Tag: CASE compact track loader

CASE Extends Standard Full-Machine Warranty on Skid Steers, Compact Track Loaders

CASE Construction Equipment has extended its standard, full-machine warranty on all skid steers and compact track loaders to two years, 2,000 hours (up from one year, 1,000 hours). The new full-machine warranty applies to all models in both product lines, with skid steers ranging in operating capacity from 1,300 pounds up to 3,400 pounds, and compact track loaders rated from 2,700 pounds up to 3,800 pounds.

“The new standard warranty reflects several enhancements made to the product line to improve performance and reliability,” says John Dotto, brand marketing manager, CASE Construction Equipment, “It signals our commitment to quality as we continue to evolve both product lines.”

CASE Launches All-New TV370 Compact Track Loader

CASE Construction Equipment introduces the TV370 compact track loader (CTL), a new 74-horsepower machine that combines a maintenance-free Tier 4 Final solution with the strength and reach of a large-frame CTL. The TV370 provides a 3,700-pound rated operating capacity and a vertical-lift design that makes it ideal for loading trucks, and lifting and placing heavier palletized materials.

“As the CTL market expands, there are no one-size-fits-all solutions,” says John Dotto, brand marketing manager, CASE. The new TV370 gives contractors a 74-horsepower option in a large-frame vertical CTL that provides a high capacity, low ground pressure and stable platform for earthmoving, load and lift applications, and heavy attachments while utilizing a maintenance-free after-treatment system.

Semper Fi Land Services: Tips for Growing a Successful Business

Robert Velazquez —founder of Semper Fi Land Services in Aurora, Ill.—is not your average business owner. He started his landscaping business in 2004 when he was still a teenager, fresh out of Marine Corp. training. Like many, his first landscaping jobs involved doing most, if not all, of the work himself while rounding up borrowed trucks and equipment, but today he runs a flourishing business with a large fleet of equipment and 35 employees.

Starting a business like Semper Fi wasn’t without its challenges. After building his customer base throughout 2004 and 2005, Velazquez got news that he was being deployed. “I was in the Marine Corps reserves, and we got notified that we were being deployed to Iraq,” Velazquez explains. “So all the customers I had built up from 2004 and 2005, I just sent them a letter saying, ‘Hey, I have an obligation. I’m going to Iraq, I’ll be back in a year.’ Didn’t really close the business, but put it on hold. Came back, sent them a letter and said, ‘Hey, I’m back, and I’m going to start my business again.’ Many of those customers I have still today.”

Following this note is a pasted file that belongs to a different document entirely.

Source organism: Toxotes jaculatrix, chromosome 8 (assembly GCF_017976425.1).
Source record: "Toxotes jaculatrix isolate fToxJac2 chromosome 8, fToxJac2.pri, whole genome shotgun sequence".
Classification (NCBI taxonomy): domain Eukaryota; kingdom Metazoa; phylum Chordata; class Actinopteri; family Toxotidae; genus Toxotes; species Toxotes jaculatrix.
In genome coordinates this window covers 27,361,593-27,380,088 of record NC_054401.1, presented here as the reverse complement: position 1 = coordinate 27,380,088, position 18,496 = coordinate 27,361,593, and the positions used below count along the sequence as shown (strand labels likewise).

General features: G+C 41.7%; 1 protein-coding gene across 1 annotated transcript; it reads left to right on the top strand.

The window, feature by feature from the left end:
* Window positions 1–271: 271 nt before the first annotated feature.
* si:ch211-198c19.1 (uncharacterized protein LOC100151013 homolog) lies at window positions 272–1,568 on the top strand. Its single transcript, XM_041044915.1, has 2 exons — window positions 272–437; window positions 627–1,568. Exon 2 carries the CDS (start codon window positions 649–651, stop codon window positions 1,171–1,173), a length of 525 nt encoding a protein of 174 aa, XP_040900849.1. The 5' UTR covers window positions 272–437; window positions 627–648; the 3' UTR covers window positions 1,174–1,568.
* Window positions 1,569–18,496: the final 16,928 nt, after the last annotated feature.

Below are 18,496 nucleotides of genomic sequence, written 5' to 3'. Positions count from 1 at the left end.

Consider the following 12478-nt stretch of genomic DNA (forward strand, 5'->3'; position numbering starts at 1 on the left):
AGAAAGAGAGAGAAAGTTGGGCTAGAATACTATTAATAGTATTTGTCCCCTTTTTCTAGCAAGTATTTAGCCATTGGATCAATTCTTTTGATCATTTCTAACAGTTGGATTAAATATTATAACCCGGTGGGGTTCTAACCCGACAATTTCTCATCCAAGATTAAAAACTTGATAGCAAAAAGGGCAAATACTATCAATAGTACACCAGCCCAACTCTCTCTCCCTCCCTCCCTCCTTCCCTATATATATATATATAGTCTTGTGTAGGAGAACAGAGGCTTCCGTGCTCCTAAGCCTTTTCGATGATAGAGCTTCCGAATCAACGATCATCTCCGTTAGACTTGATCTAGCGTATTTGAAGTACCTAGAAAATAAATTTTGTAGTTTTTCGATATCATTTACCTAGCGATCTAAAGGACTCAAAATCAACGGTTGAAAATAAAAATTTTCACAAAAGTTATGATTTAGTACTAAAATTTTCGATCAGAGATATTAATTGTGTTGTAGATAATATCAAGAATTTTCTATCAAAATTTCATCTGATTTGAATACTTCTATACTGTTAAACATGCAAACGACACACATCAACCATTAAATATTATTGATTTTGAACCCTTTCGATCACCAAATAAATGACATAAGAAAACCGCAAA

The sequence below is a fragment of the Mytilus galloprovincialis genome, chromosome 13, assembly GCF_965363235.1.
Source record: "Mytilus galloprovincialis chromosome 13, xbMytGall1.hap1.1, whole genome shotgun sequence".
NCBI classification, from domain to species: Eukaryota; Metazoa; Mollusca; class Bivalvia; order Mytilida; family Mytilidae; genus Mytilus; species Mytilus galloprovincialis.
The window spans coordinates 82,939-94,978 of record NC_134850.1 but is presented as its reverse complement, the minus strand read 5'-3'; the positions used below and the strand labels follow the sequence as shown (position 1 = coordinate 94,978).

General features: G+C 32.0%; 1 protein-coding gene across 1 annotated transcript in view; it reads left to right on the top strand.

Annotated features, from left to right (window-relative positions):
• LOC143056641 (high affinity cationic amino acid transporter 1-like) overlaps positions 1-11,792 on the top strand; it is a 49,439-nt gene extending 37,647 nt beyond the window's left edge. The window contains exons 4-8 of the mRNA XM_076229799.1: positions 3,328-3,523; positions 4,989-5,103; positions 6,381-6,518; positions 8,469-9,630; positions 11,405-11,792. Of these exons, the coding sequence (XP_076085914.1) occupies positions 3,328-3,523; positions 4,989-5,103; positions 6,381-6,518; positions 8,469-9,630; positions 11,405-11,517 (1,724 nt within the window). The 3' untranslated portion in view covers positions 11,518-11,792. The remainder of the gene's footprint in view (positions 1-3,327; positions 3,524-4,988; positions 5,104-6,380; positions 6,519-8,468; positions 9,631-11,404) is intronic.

Selecting a Broom/Sweeper Attachment

The Occupational Safety and Health Administration (OSHA) has issued new rules related to exposure to silica dust on construction sites – those rules went into effect on June 23, 2016, and compliance for construction sites is required by June 23, 2017. These rules apply to any site that will “drill, cut, crush, or grind silica-containing materials such as concrete and stone” .

Other cities, sites and developers have their own rules about airborne particulate on the jobsite – rules that may disqualify contractors from participating if they don’t engage in approved dust mitigation practices.

OCT Equipment Donates CTL and Excavator to Home Demolition for Korean War Veteran

CASE Construction Equipment dealer OCT Equipment donated the use of a compact track loader and excavator to Team Rubicon for the free demolition of a Korean War veteran’s house that was deemed uninhabitable. The initiative is led by Honoring America’s Warriors and will lead to the construction of a brand new home for Harold Edwards and his wife, Minnie, through a partnership with Central Oklahoma Habitat for Humanity.

Edwards served in Korea from 1950 to 1953 in the 1st Marine Division. Scotty Deatherage, the director of Honoring America’s Warriors, became aware of Edwards’ situation and assembled a coalition of veteran organizations and construction companies to do the work. Midwest Wrecking, Northeast Landfill and McRoof OKC have provided additional support for the project.

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